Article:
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United States Department of Agriculture

Agricultural Research Service

Title: Prevalence of Giardia Genotypes in Dairy Cows in Seven Eastern States

Authors
item Trout, James
item Santin-Duran, Monica
item Greiner, E. - UNIVERSITY OF FLORIDA
item Fayer, Ronald

Submitted to: American Society of Parasitologists
Publication Type: Abstract Only
Publication Acceptance Date: March 1, 2005
Publication Date: July 7, 2005
Citation: Trout, J.M., Santin, M., Greiner, E., Fayer, R. 2005. Prevalence of Giardia genotypes in dairy cows in seven eastern states [abstract]. American Society of Parasitologists. p. 44.

Technical Abstract: Fecal samples were collected from 571 dairy cattle, 12-24 months of age, from two farms in each of the following states: VT, NY, PA, MD, VA, NC, and FL. For analysis by immunofluorescent microscopy and PCR, fifteen gram portions of each sample were mixed with water, passed through a 45 micron screen, mixed with CsCl, and centrifuged. The top 4 ml of suspension from the tubes was collected, pelleted by centrifugation, washed with distilled water, and resuspended in 100 'l of distilled water. Fifty 'l was stained with a commercial Giardia specific mAb. The remaining 50 'l was subjected to DNA extraction using a commercial tissue DNA extraction kit. PCR amplification was done for the 16S genes, using a nested protocol. PCR products were sequenced and the Giardia gene sequences obtained from animals in this survey were compared to each other and to previously sequenced Giardia isolates. Prevalence of Giardia as detected by PCR ranged from a low of 11% in NY to a high of 75% in NC, with an average prevalence across all farms of 36%. PCR and DNA sequence analysis revealed on average 91% of the isolates belonged to the hoofed-livestock genotype, Assemblage E, while 9% of the isolates were Assemblage A, the zoonotic genotype. These findings demonstrate a high prevalence of Giardia duodenalis cysts in mature dairy cows, including both the genotype infectious for livestock and the genotype potentially infectious for humans.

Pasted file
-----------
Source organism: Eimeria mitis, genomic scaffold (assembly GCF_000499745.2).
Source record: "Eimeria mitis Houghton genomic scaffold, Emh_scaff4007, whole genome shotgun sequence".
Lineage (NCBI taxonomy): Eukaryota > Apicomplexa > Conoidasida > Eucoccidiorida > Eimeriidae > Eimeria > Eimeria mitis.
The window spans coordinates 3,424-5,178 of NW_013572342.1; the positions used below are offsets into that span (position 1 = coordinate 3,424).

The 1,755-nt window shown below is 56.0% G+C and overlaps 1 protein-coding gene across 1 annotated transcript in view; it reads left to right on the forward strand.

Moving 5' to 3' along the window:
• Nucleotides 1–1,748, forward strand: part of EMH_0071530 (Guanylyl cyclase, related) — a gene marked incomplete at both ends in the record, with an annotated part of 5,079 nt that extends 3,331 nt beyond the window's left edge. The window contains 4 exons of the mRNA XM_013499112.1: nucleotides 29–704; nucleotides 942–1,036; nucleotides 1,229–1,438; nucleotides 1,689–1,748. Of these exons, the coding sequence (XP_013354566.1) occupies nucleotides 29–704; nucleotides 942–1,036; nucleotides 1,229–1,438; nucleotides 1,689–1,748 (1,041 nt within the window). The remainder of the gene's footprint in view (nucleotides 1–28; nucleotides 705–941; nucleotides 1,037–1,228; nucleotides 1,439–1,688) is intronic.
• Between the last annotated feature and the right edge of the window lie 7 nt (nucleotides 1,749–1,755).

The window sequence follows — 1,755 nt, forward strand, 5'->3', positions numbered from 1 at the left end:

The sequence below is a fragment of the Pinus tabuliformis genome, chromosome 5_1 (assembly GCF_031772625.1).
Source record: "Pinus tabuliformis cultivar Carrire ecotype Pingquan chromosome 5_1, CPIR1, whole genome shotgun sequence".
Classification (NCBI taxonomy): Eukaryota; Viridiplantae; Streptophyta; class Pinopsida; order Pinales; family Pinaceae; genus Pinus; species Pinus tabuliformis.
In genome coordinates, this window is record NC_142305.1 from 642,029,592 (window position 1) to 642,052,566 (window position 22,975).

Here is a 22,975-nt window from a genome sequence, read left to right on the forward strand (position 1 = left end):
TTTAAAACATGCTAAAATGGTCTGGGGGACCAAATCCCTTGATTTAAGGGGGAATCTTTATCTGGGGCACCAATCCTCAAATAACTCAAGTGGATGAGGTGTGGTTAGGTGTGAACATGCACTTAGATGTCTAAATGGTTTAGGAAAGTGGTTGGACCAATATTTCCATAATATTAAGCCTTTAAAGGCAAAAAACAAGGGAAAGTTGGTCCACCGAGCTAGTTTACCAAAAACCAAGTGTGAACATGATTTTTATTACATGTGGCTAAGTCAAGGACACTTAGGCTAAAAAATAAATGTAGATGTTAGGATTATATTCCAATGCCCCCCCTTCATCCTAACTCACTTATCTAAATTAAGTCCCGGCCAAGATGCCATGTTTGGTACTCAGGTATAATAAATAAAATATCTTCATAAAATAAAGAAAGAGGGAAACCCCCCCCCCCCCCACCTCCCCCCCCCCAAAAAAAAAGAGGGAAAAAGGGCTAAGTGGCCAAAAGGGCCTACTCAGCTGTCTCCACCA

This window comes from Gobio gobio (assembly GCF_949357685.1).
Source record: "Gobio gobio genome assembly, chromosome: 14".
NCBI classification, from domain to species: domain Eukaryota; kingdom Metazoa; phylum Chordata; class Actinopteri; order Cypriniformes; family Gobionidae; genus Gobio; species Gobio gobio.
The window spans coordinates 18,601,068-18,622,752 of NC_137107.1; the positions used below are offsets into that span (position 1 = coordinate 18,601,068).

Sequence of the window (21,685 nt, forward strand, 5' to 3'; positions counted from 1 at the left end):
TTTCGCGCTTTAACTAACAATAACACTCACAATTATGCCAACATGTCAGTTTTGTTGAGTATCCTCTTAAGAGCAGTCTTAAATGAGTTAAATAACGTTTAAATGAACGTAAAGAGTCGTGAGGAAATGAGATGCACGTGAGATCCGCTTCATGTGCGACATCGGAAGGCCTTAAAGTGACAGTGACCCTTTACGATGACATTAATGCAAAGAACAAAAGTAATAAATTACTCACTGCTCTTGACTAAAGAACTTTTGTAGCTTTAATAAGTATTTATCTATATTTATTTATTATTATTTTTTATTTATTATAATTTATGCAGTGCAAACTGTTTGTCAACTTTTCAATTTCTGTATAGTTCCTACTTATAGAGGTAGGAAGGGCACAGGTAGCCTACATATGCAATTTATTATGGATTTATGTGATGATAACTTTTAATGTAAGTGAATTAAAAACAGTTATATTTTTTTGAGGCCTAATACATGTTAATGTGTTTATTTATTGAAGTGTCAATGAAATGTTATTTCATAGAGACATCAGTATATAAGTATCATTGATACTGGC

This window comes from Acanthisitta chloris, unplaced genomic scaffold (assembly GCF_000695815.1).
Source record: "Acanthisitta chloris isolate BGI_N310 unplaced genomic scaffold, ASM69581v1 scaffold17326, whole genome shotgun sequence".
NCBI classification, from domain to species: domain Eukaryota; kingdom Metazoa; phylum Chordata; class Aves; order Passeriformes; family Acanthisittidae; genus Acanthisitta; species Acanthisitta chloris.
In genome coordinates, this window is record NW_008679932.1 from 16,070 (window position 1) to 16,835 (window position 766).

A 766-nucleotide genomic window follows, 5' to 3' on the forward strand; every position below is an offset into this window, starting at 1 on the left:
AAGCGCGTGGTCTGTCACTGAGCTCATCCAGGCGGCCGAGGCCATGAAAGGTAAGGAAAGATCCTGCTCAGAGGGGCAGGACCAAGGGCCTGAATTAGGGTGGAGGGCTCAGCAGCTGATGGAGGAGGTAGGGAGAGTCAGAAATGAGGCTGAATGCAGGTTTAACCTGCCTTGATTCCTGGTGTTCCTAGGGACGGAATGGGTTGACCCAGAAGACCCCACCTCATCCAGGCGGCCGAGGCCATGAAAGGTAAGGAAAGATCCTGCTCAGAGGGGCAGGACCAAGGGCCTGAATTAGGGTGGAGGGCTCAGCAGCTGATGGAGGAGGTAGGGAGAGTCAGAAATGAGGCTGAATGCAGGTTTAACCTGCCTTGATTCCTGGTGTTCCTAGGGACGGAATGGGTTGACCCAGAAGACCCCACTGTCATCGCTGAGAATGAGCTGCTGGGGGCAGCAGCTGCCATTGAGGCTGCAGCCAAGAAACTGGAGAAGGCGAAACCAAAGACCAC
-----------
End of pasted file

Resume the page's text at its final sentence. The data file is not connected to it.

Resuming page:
Last Modified: 12/20/2014
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